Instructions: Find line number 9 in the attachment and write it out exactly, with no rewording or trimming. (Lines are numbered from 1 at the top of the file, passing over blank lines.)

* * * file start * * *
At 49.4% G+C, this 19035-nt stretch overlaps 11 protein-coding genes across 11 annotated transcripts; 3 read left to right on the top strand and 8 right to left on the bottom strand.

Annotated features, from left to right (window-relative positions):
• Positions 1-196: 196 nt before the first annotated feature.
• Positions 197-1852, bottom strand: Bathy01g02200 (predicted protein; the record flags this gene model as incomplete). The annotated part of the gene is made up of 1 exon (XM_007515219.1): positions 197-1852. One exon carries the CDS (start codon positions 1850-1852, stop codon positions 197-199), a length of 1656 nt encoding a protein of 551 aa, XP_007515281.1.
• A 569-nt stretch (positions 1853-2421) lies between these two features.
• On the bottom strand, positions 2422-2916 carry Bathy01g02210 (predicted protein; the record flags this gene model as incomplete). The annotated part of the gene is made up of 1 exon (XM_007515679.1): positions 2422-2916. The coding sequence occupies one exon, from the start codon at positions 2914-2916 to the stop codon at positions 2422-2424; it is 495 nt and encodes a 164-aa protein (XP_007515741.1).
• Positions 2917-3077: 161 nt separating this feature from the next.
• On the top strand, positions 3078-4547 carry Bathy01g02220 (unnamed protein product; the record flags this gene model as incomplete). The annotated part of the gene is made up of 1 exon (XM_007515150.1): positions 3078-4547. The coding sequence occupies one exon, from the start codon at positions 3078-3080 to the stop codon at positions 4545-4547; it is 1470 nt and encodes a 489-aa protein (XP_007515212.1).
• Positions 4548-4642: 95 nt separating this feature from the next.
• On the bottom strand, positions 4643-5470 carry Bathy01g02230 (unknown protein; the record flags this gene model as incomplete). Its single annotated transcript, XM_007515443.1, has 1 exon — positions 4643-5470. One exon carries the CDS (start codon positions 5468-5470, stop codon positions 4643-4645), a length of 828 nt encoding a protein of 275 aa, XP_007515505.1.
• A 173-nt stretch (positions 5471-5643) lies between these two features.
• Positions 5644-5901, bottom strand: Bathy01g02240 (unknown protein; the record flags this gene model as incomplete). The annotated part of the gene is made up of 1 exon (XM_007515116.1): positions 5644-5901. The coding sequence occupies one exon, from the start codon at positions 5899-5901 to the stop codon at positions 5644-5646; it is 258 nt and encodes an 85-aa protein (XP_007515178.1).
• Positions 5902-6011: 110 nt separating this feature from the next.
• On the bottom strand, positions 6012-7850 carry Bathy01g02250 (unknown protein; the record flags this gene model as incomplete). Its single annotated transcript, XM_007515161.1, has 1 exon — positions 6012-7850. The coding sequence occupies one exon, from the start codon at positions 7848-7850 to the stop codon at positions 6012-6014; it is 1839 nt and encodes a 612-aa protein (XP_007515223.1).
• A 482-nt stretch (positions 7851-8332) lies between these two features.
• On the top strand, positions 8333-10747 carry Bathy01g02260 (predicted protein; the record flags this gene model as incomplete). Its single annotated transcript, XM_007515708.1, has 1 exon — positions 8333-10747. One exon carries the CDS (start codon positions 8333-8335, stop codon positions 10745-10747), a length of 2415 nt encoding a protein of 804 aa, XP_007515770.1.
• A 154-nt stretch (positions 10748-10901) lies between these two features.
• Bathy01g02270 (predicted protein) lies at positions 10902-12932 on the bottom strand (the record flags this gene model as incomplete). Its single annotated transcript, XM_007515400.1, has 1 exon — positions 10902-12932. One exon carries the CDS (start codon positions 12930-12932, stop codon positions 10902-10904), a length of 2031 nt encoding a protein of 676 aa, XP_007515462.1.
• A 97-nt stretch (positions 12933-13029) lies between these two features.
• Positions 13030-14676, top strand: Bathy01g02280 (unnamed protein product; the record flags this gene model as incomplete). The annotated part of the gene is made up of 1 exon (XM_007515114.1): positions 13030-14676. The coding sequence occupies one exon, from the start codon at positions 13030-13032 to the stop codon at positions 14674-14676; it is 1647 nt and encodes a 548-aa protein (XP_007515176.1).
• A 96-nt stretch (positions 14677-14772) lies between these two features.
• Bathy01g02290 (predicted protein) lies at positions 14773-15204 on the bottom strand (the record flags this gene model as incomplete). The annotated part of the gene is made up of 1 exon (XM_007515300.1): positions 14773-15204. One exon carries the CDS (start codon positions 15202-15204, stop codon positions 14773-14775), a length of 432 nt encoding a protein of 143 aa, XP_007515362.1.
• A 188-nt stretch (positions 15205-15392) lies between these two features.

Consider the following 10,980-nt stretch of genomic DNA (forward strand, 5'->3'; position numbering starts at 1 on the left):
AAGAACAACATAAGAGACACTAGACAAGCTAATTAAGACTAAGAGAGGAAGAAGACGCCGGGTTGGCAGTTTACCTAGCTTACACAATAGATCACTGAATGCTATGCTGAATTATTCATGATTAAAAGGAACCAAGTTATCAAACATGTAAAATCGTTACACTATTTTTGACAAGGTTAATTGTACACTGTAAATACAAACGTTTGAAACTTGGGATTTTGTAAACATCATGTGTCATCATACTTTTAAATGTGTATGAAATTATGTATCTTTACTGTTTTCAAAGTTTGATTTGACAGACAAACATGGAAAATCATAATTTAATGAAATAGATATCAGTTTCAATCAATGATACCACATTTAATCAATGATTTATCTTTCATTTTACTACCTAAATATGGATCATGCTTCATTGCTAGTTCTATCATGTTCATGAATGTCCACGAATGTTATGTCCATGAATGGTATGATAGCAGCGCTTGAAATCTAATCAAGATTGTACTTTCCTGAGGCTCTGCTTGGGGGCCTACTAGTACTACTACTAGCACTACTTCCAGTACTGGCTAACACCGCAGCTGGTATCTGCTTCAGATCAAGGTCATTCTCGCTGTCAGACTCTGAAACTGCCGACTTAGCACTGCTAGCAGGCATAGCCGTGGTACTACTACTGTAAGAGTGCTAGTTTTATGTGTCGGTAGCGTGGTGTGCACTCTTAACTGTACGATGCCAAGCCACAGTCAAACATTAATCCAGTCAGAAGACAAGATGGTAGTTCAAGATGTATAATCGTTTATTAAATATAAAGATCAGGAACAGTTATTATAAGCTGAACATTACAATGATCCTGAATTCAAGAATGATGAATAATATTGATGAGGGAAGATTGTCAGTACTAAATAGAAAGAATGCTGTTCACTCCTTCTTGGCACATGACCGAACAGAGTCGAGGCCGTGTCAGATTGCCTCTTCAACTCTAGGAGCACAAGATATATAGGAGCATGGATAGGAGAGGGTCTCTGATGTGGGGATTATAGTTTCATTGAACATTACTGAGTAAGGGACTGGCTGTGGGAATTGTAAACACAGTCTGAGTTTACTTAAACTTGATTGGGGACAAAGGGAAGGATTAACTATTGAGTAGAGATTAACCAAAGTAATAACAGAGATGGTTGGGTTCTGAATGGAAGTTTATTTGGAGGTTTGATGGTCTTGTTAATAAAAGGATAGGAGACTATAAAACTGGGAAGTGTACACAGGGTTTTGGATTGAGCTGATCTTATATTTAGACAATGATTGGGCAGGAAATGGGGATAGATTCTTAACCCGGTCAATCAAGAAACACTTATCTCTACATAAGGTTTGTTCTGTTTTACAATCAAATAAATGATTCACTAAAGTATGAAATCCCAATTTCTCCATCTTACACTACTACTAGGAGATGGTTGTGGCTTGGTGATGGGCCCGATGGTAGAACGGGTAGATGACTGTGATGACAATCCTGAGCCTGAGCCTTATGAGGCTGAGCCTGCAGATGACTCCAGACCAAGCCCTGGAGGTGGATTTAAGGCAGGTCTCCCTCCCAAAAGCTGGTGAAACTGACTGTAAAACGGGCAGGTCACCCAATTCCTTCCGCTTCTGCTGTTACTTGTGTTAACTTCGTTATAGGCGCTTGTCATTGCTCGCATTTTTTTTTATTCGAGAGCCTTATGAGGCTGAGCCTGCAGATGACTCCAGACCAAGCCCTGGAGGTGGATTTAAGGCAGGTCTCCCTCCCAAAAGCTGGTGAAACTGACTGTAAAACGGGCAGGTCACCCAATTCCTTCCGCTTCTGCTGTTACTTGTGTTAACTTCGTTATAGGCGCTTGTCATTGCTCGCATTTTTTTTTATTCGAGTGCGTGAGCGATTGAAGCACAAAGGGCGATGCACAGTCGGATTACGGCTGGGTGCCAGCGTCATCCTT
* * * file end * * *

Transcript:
• Positions 4548-4642: 95 nt separating this feature from the next.